• BornRight

    ///but it be nice to see results from all three categories at once, rather than having to click on the filters to the right.///

    This isn’t practical. The filters on the right can even show you web search results if you select a browser, or a wikipedia page if you select the wiki app and so on & so forth. Therefore showing the contents from all the filters together will only produce noise.

    • http://techgage.com/ Rob Williams

      I was picturing a pagination setup where Apps would be listed first, and then Files in the second column and Control Panel stuffs in the third. Windows Vista and 7 had this exact functionality, except it was a list in the Start menu rather than in a full-page search like Windows 8. I’ve included a shot to show what I’m talking about (from W7).

      Perhaps a better fix though would be for Microsoft to retain the category you last had selected. That’d be useful if someone -only- ever searches for documents. As it is right now, they’d have to click on the Files icon to the right after each search (unless I am totally missing something).

      • BornRight

        In Win 7 start menu, the space to show all results is limited. Separating search results allows room for all results to be displayed. Now you can see more details about each file. Microsoft provides a thorough explanation of why they’re using filters on their blog:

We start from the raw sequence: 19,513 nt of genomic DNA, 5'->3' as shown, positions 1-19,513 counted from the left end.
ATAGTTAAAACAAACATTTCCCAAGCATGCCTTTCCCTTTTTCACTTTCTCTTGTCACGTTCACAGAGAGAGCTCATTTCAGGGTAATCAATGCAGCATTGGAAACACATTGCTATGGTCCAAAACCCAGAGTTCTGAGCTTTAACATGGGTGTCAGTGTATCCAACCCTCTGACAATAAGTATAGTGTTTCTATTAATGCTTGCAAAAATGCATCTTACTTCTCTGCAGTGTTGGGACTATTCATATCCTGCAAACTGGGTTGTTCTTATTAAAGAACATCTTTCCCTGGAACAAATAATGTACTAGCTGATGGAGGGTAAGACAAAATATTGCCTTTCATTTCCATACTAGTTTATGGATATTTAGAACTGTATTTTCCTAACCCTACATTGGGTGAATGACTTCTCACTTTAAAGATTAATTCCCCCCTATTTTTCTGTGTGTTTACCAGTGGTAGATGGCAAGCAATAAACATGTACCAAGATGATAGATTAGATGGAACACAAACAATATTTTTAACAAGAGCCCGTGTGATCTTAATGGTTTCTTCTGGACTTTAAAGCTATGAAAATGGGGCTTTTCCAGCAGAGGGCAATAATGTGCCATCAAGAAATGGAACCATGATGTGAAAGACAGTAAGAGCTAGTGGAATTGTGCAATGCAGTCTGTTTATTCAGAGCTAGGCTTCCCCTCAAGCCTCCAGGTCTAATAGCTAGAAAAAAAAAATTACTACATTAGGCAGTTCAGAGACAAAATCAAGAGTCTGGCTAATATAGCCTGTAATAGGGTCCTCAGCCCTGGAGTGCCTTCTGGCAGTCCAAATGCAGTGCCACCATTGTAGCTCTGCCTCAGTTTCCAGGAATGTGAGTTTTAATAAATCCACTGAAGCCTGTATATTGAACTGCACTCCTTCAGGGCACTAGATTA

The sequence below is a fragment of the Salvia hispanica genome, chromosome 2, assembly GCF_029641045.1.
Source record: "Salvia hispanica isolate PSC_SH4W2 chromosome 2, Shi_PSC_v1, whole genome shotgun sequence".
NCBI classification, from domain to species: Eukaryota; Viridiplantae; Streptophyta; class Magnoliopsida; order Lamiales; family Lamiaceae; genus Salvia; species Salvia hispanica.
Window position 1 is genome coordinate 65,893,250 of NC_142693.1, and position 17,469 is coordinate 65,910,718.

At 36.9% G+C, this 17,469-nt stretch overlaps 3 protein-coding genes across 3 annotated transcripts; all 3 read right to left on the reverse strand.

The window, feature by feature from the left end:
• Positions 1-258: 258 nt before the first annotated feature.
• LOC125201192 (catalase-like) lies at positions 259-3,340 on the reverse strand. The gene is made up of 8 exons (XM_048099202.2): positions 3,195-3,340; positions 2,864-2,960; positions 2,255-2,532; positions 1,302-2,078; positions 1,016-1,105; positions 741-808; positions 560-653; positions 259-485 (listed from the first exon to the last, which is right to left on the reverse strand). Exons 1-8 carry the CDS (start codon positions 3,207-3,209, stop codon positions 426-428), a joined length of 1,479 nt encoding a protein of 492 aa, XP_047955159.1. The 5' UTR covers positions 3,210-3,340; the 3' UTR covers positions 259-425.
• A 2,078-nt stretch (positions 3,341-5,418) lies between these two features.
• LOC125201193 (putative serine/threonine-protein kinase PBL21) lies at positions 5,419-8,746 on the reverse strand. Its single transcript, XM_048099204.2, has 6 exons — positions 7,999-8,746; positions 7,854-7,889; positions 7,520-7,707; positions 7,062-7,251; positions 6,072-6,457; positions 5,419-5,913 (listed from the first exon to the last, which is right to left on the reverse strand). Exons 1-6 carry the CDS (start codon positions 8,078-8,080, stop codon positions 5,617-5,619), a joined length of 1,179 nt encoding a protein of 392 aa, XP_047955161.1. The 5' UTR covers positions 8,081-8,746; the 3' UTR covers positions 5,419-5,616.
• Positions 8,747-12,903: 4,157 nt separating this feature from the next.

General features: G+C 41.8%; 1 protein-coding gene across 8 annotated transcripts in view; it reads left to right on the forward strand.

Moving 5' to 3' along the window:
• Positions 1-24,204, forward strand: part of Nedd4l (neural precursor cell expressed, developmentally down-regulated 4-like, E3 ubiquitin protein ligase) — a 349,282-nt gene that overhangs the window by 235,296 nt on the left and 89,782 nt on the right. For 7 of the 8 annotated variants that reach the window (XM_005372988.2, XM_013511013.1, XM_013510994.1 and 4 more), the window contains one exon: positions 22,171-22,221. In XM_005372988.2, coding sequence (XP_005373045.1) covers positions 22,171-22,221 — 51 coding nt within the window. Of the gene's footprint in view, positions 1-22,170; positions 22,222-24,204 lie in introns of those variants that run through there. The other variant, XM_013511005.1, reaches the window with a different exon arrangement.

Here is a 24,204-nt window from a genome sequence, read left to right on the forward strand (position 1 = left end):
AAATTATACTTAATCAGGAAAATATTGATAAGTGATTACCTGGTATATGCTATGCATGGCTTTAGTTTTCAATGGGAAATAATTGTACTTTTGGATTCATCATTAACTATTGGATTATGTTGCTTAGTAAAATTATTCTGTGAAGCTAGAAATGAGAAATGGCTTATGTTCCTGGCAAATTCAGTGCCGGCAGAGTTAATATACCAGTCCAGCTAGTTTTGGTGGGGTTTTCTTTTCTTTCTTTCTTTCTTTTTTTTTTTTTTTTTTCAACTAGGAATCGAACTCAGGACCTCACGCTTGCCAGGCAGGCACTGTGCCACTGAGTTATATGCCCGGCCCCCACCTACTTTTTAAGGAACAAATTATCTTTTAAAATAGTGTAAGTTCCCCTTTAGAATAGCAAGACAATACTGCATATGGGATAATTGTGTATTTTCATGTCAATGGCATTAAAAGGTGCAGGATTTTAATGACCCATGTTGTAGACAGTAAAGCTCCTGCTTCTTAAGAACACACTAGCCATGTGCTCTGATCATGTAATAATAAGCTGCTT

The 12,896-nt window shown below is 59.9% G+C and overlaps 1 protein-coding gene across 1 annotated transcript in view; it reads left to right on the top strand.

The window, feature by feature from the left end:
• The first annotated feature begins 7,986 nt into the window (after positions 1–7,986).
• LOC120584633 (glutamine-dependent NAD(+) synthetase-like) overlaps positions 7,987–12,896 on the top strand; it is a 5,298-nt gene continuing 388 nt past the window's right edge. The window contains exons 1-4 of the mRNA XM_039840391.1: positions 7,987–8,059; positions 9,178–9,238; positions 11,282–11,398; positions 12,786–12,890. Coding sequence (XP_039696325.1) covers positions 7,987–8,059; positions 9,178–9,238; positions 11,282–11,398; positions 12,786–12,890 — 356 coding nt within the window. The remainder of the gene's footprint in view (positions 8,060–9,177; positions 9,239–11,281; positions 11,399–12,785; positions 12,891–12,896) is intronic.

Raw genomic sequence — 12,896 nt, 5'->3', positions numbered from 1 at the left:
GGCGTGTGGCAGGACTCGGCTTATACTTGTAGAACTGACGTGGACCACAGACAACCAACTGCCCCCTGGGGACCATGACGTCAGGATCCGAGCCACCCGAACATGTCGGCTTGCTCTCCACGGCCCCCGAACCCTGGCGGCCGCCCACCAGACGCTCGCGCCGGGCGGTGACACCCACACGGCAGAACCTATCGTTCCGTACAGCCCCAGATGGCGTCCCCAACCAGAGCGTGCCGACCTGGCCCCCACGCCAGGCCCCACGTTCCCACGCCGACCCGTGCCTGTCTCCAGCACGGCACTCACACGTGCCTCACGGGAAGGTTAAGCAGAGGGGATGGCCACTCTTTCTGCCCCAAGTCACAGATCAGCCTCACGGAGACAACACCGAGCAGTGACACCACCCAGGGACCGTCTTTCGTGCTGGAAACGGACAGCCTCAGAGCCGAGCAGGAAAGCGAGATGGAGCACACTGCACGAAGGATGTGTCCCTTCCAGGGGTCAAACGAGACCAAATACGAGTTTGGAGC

http://blogs.msdn.com/b/b8/archive/2011/10/18/designing-search-for-the-start-screen.aspx

        • http://techgage.com/ Rob Williams

          I do agree, but I don’t think giving people an option would have hurt. It kind of reminds me of Apple here… what the company wants is what the company goes with. Linux isn’t far off though, with things like GNOME.

          Microsoft -still- should have given people an option to default to one of the filters there. As I mentioned in the article, I know a lot of people who regularly search their PCs for music and photos, and this manages to add another step to that process (having to filter by Files on the right side).

          Of course, you mentioned Start menu replacements in the other article… perhaps that’s the real solution.

          • http://techgage.com/ Marfig

            “I do agree, but I don’t think giving people an option would have hurt.”

            Indeed. Options is something Microsoft is lacking on their OS division. Don’t really know where the company is taking us with Windows. But ever since Vista, I feel like driving on a road and having this nagging feeling I should have left it when I could.